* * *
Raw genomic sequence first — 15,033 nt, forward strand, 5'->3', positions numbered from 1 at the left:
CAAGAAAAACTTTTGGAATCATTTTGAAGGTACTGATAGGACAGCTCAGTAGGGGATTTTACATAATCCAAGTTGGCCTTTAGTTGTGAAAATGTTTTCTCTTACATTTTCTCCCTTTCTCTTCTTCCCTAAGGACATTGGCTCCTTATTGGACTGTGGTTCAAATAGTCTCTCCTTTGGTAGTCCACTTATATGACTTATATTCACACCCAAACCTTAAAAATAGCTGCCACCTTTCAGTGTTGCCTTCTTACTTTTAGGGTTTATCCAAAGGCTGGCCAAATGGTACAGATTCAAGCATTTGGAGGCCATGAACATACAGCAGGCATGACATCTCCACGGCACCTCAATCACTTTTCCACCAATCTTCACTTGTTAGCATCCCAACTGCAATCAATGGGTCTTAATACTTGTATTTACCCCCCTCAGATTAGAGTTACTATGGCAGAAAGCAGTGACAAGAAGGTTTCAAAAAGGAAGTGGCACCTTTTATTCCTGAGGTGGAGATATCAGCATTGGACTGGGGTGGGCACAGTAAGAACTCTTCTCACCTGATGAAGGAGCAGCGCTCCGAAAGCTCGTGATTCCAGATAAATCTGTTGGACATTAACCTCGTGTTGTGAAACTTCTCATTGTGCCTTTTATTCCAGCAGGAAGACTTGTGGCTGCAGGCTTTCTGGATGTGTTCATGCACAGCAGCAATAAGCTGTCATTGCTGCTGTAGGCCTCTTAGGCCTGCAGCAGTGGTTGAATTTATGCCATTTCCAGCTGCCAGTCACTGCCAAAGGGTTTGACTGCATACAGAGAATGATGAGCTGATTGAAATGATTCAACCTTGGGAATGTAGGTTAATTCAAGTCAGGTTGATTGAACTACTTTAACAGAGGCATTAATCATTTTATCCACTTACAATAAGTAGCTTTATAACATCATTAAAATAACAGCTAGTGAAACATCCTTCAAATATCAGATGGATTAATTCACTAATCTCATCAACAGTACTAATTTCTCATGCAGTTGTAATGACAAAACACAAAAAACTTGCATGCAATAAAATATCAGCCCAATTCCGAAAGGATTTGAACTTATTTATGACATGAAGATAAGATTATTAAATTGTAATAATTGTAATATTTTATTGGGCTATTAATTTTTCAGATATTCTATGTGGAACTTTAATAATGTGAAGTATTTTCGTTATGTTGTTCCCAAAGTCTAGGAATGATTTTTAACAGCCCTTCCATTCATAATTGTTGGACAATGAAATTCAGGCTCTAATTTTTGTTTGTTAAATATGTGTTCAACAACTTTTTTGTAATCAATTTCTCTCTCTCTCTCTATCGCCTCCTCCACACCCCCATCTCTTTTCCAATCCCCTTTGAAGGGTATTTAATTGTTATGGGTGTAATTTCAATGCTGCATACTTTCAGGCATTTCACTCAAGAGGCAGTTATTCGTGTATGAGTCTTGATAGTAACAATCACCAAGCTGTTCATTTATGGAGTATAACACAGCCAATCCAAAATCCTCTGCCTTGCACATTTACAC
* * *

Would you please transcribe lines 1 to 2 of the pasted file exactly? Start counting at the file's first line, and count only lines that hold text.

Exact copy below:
Raw genomic sequence first — 15,033 nt, forward strand, 5'->3', positions numbered from 1 at the left:
CAAGAAAAACTTTTGGAATCATTTTGAAGGTACTGATAGGACAGCTCAGTAGGGGATTTTACATAATCCAAGTTGGCCTTTAGTTGTGAAAATGTTTTCTCTTACATTTTCTCCCTTTCTCTTCTTCCCTAAGGACATTGGCTCCTTATTGGACTGTGGTTCAAATAGTCTCTCCTTTGGTAGTCCACTTATATGACTTATATTCACACCCAAACCTTAAAAATAGCTGCCACCTTTCAGTGTTGCCTTCTTACTTTTAGGGTTTATCCAAAGGCTGGCCAAATGGTACAGATTCAAGCATTTGGAGGCCATGAACATACAGCAGGCATGACATCTCCACGGCACCTCAATCACTTTTCCACCAATCTTCACTTGTTAGCATCCCAACTGCAATCAATGGGTCTTAATACTTGTATTTACCCCCCTCAGATTAGAGTTACTATGGCAGAAAGCAGTGACAAGAAGGTTTCAAAAAGGAAGTGGCACCTTTTATTCCTGAGGTGGAGATATCAGCATTGGACTGGGGTGGGCACAGTAAGAACTCTTCTCACCTGATGAAGGAGCAGCGCTCCGAAAGCTCGTGATTCCAGATAAATCTGTTGGACATTAACCTCGTGTTGTGAAACTTCTCATTGTGCCTTTTATTCCAGCAGGAAGACTTGTGGCTGCAGGCTTTCTGGATGTGTTCATGCACAGCAGCAATAAGCTGTCATTGCTGCTGTAGGCCTCTTAGGCCTGCAGCAGTGGTTGAATTTATGCCATTTCCAGCTGCCAGTCACTGCCAAAGGGTTTGACTGCATACAGAGAATGATGAGCTGATTGAAATGATTCAACCTTGGGAATGTAGGTTAATTCAAGTCAGGTTGATTGAACTACTTTAACAGAGGCATTAATCATTTTATCCACTTACAATAAGTAGCTTTATAACATCATTAAAATAACAGCTAGTGAAACATCCTTCAAATATCAGATGGATTAATTCACTAATCTCATCAACAGTACTAATTTCTCATGCAGTTGTAATGACAAAACACAAAAAACTTGCATGCAATAAAATATCAGCCCAATTCCGAAAGGATTTGAACTTATTTATGACATGAAGATAAGATTATTAAATTGTAATAATTGTAATATTTTATTGGGCTATTAATTTTTCAGATATTCTATGTGGAACTTTAATAATGTGAAGTATTTTCGTTATGTTGTTCCCAAAGTCTAGGAATGATTTTTAACAGCCCTTCCATTCATAATTGTTGGACAATGAAATTCAGGCTCTAATTTTTGTTTGTTAAATATGTGTTCAACAACTTTTTTGTAATCAATTTCTCTCTCTCTCTCTATCGCCTCCTCCACACCCCCATCTCTTTTCCAATCCCCTTTGAAGGGTATTTAATTGTTATGGGTGTAATTTCAATGCTGCATACTTTCAGGCATTTCACTCAAGAGGCAGTTATTCGTGTATGAGTCTTGATAGTAACAATCACCAAGCTGTTCATTTATGGAGTATAACACAGCCAATCCAAAATCCTCTGCCTTGCACATTTACAC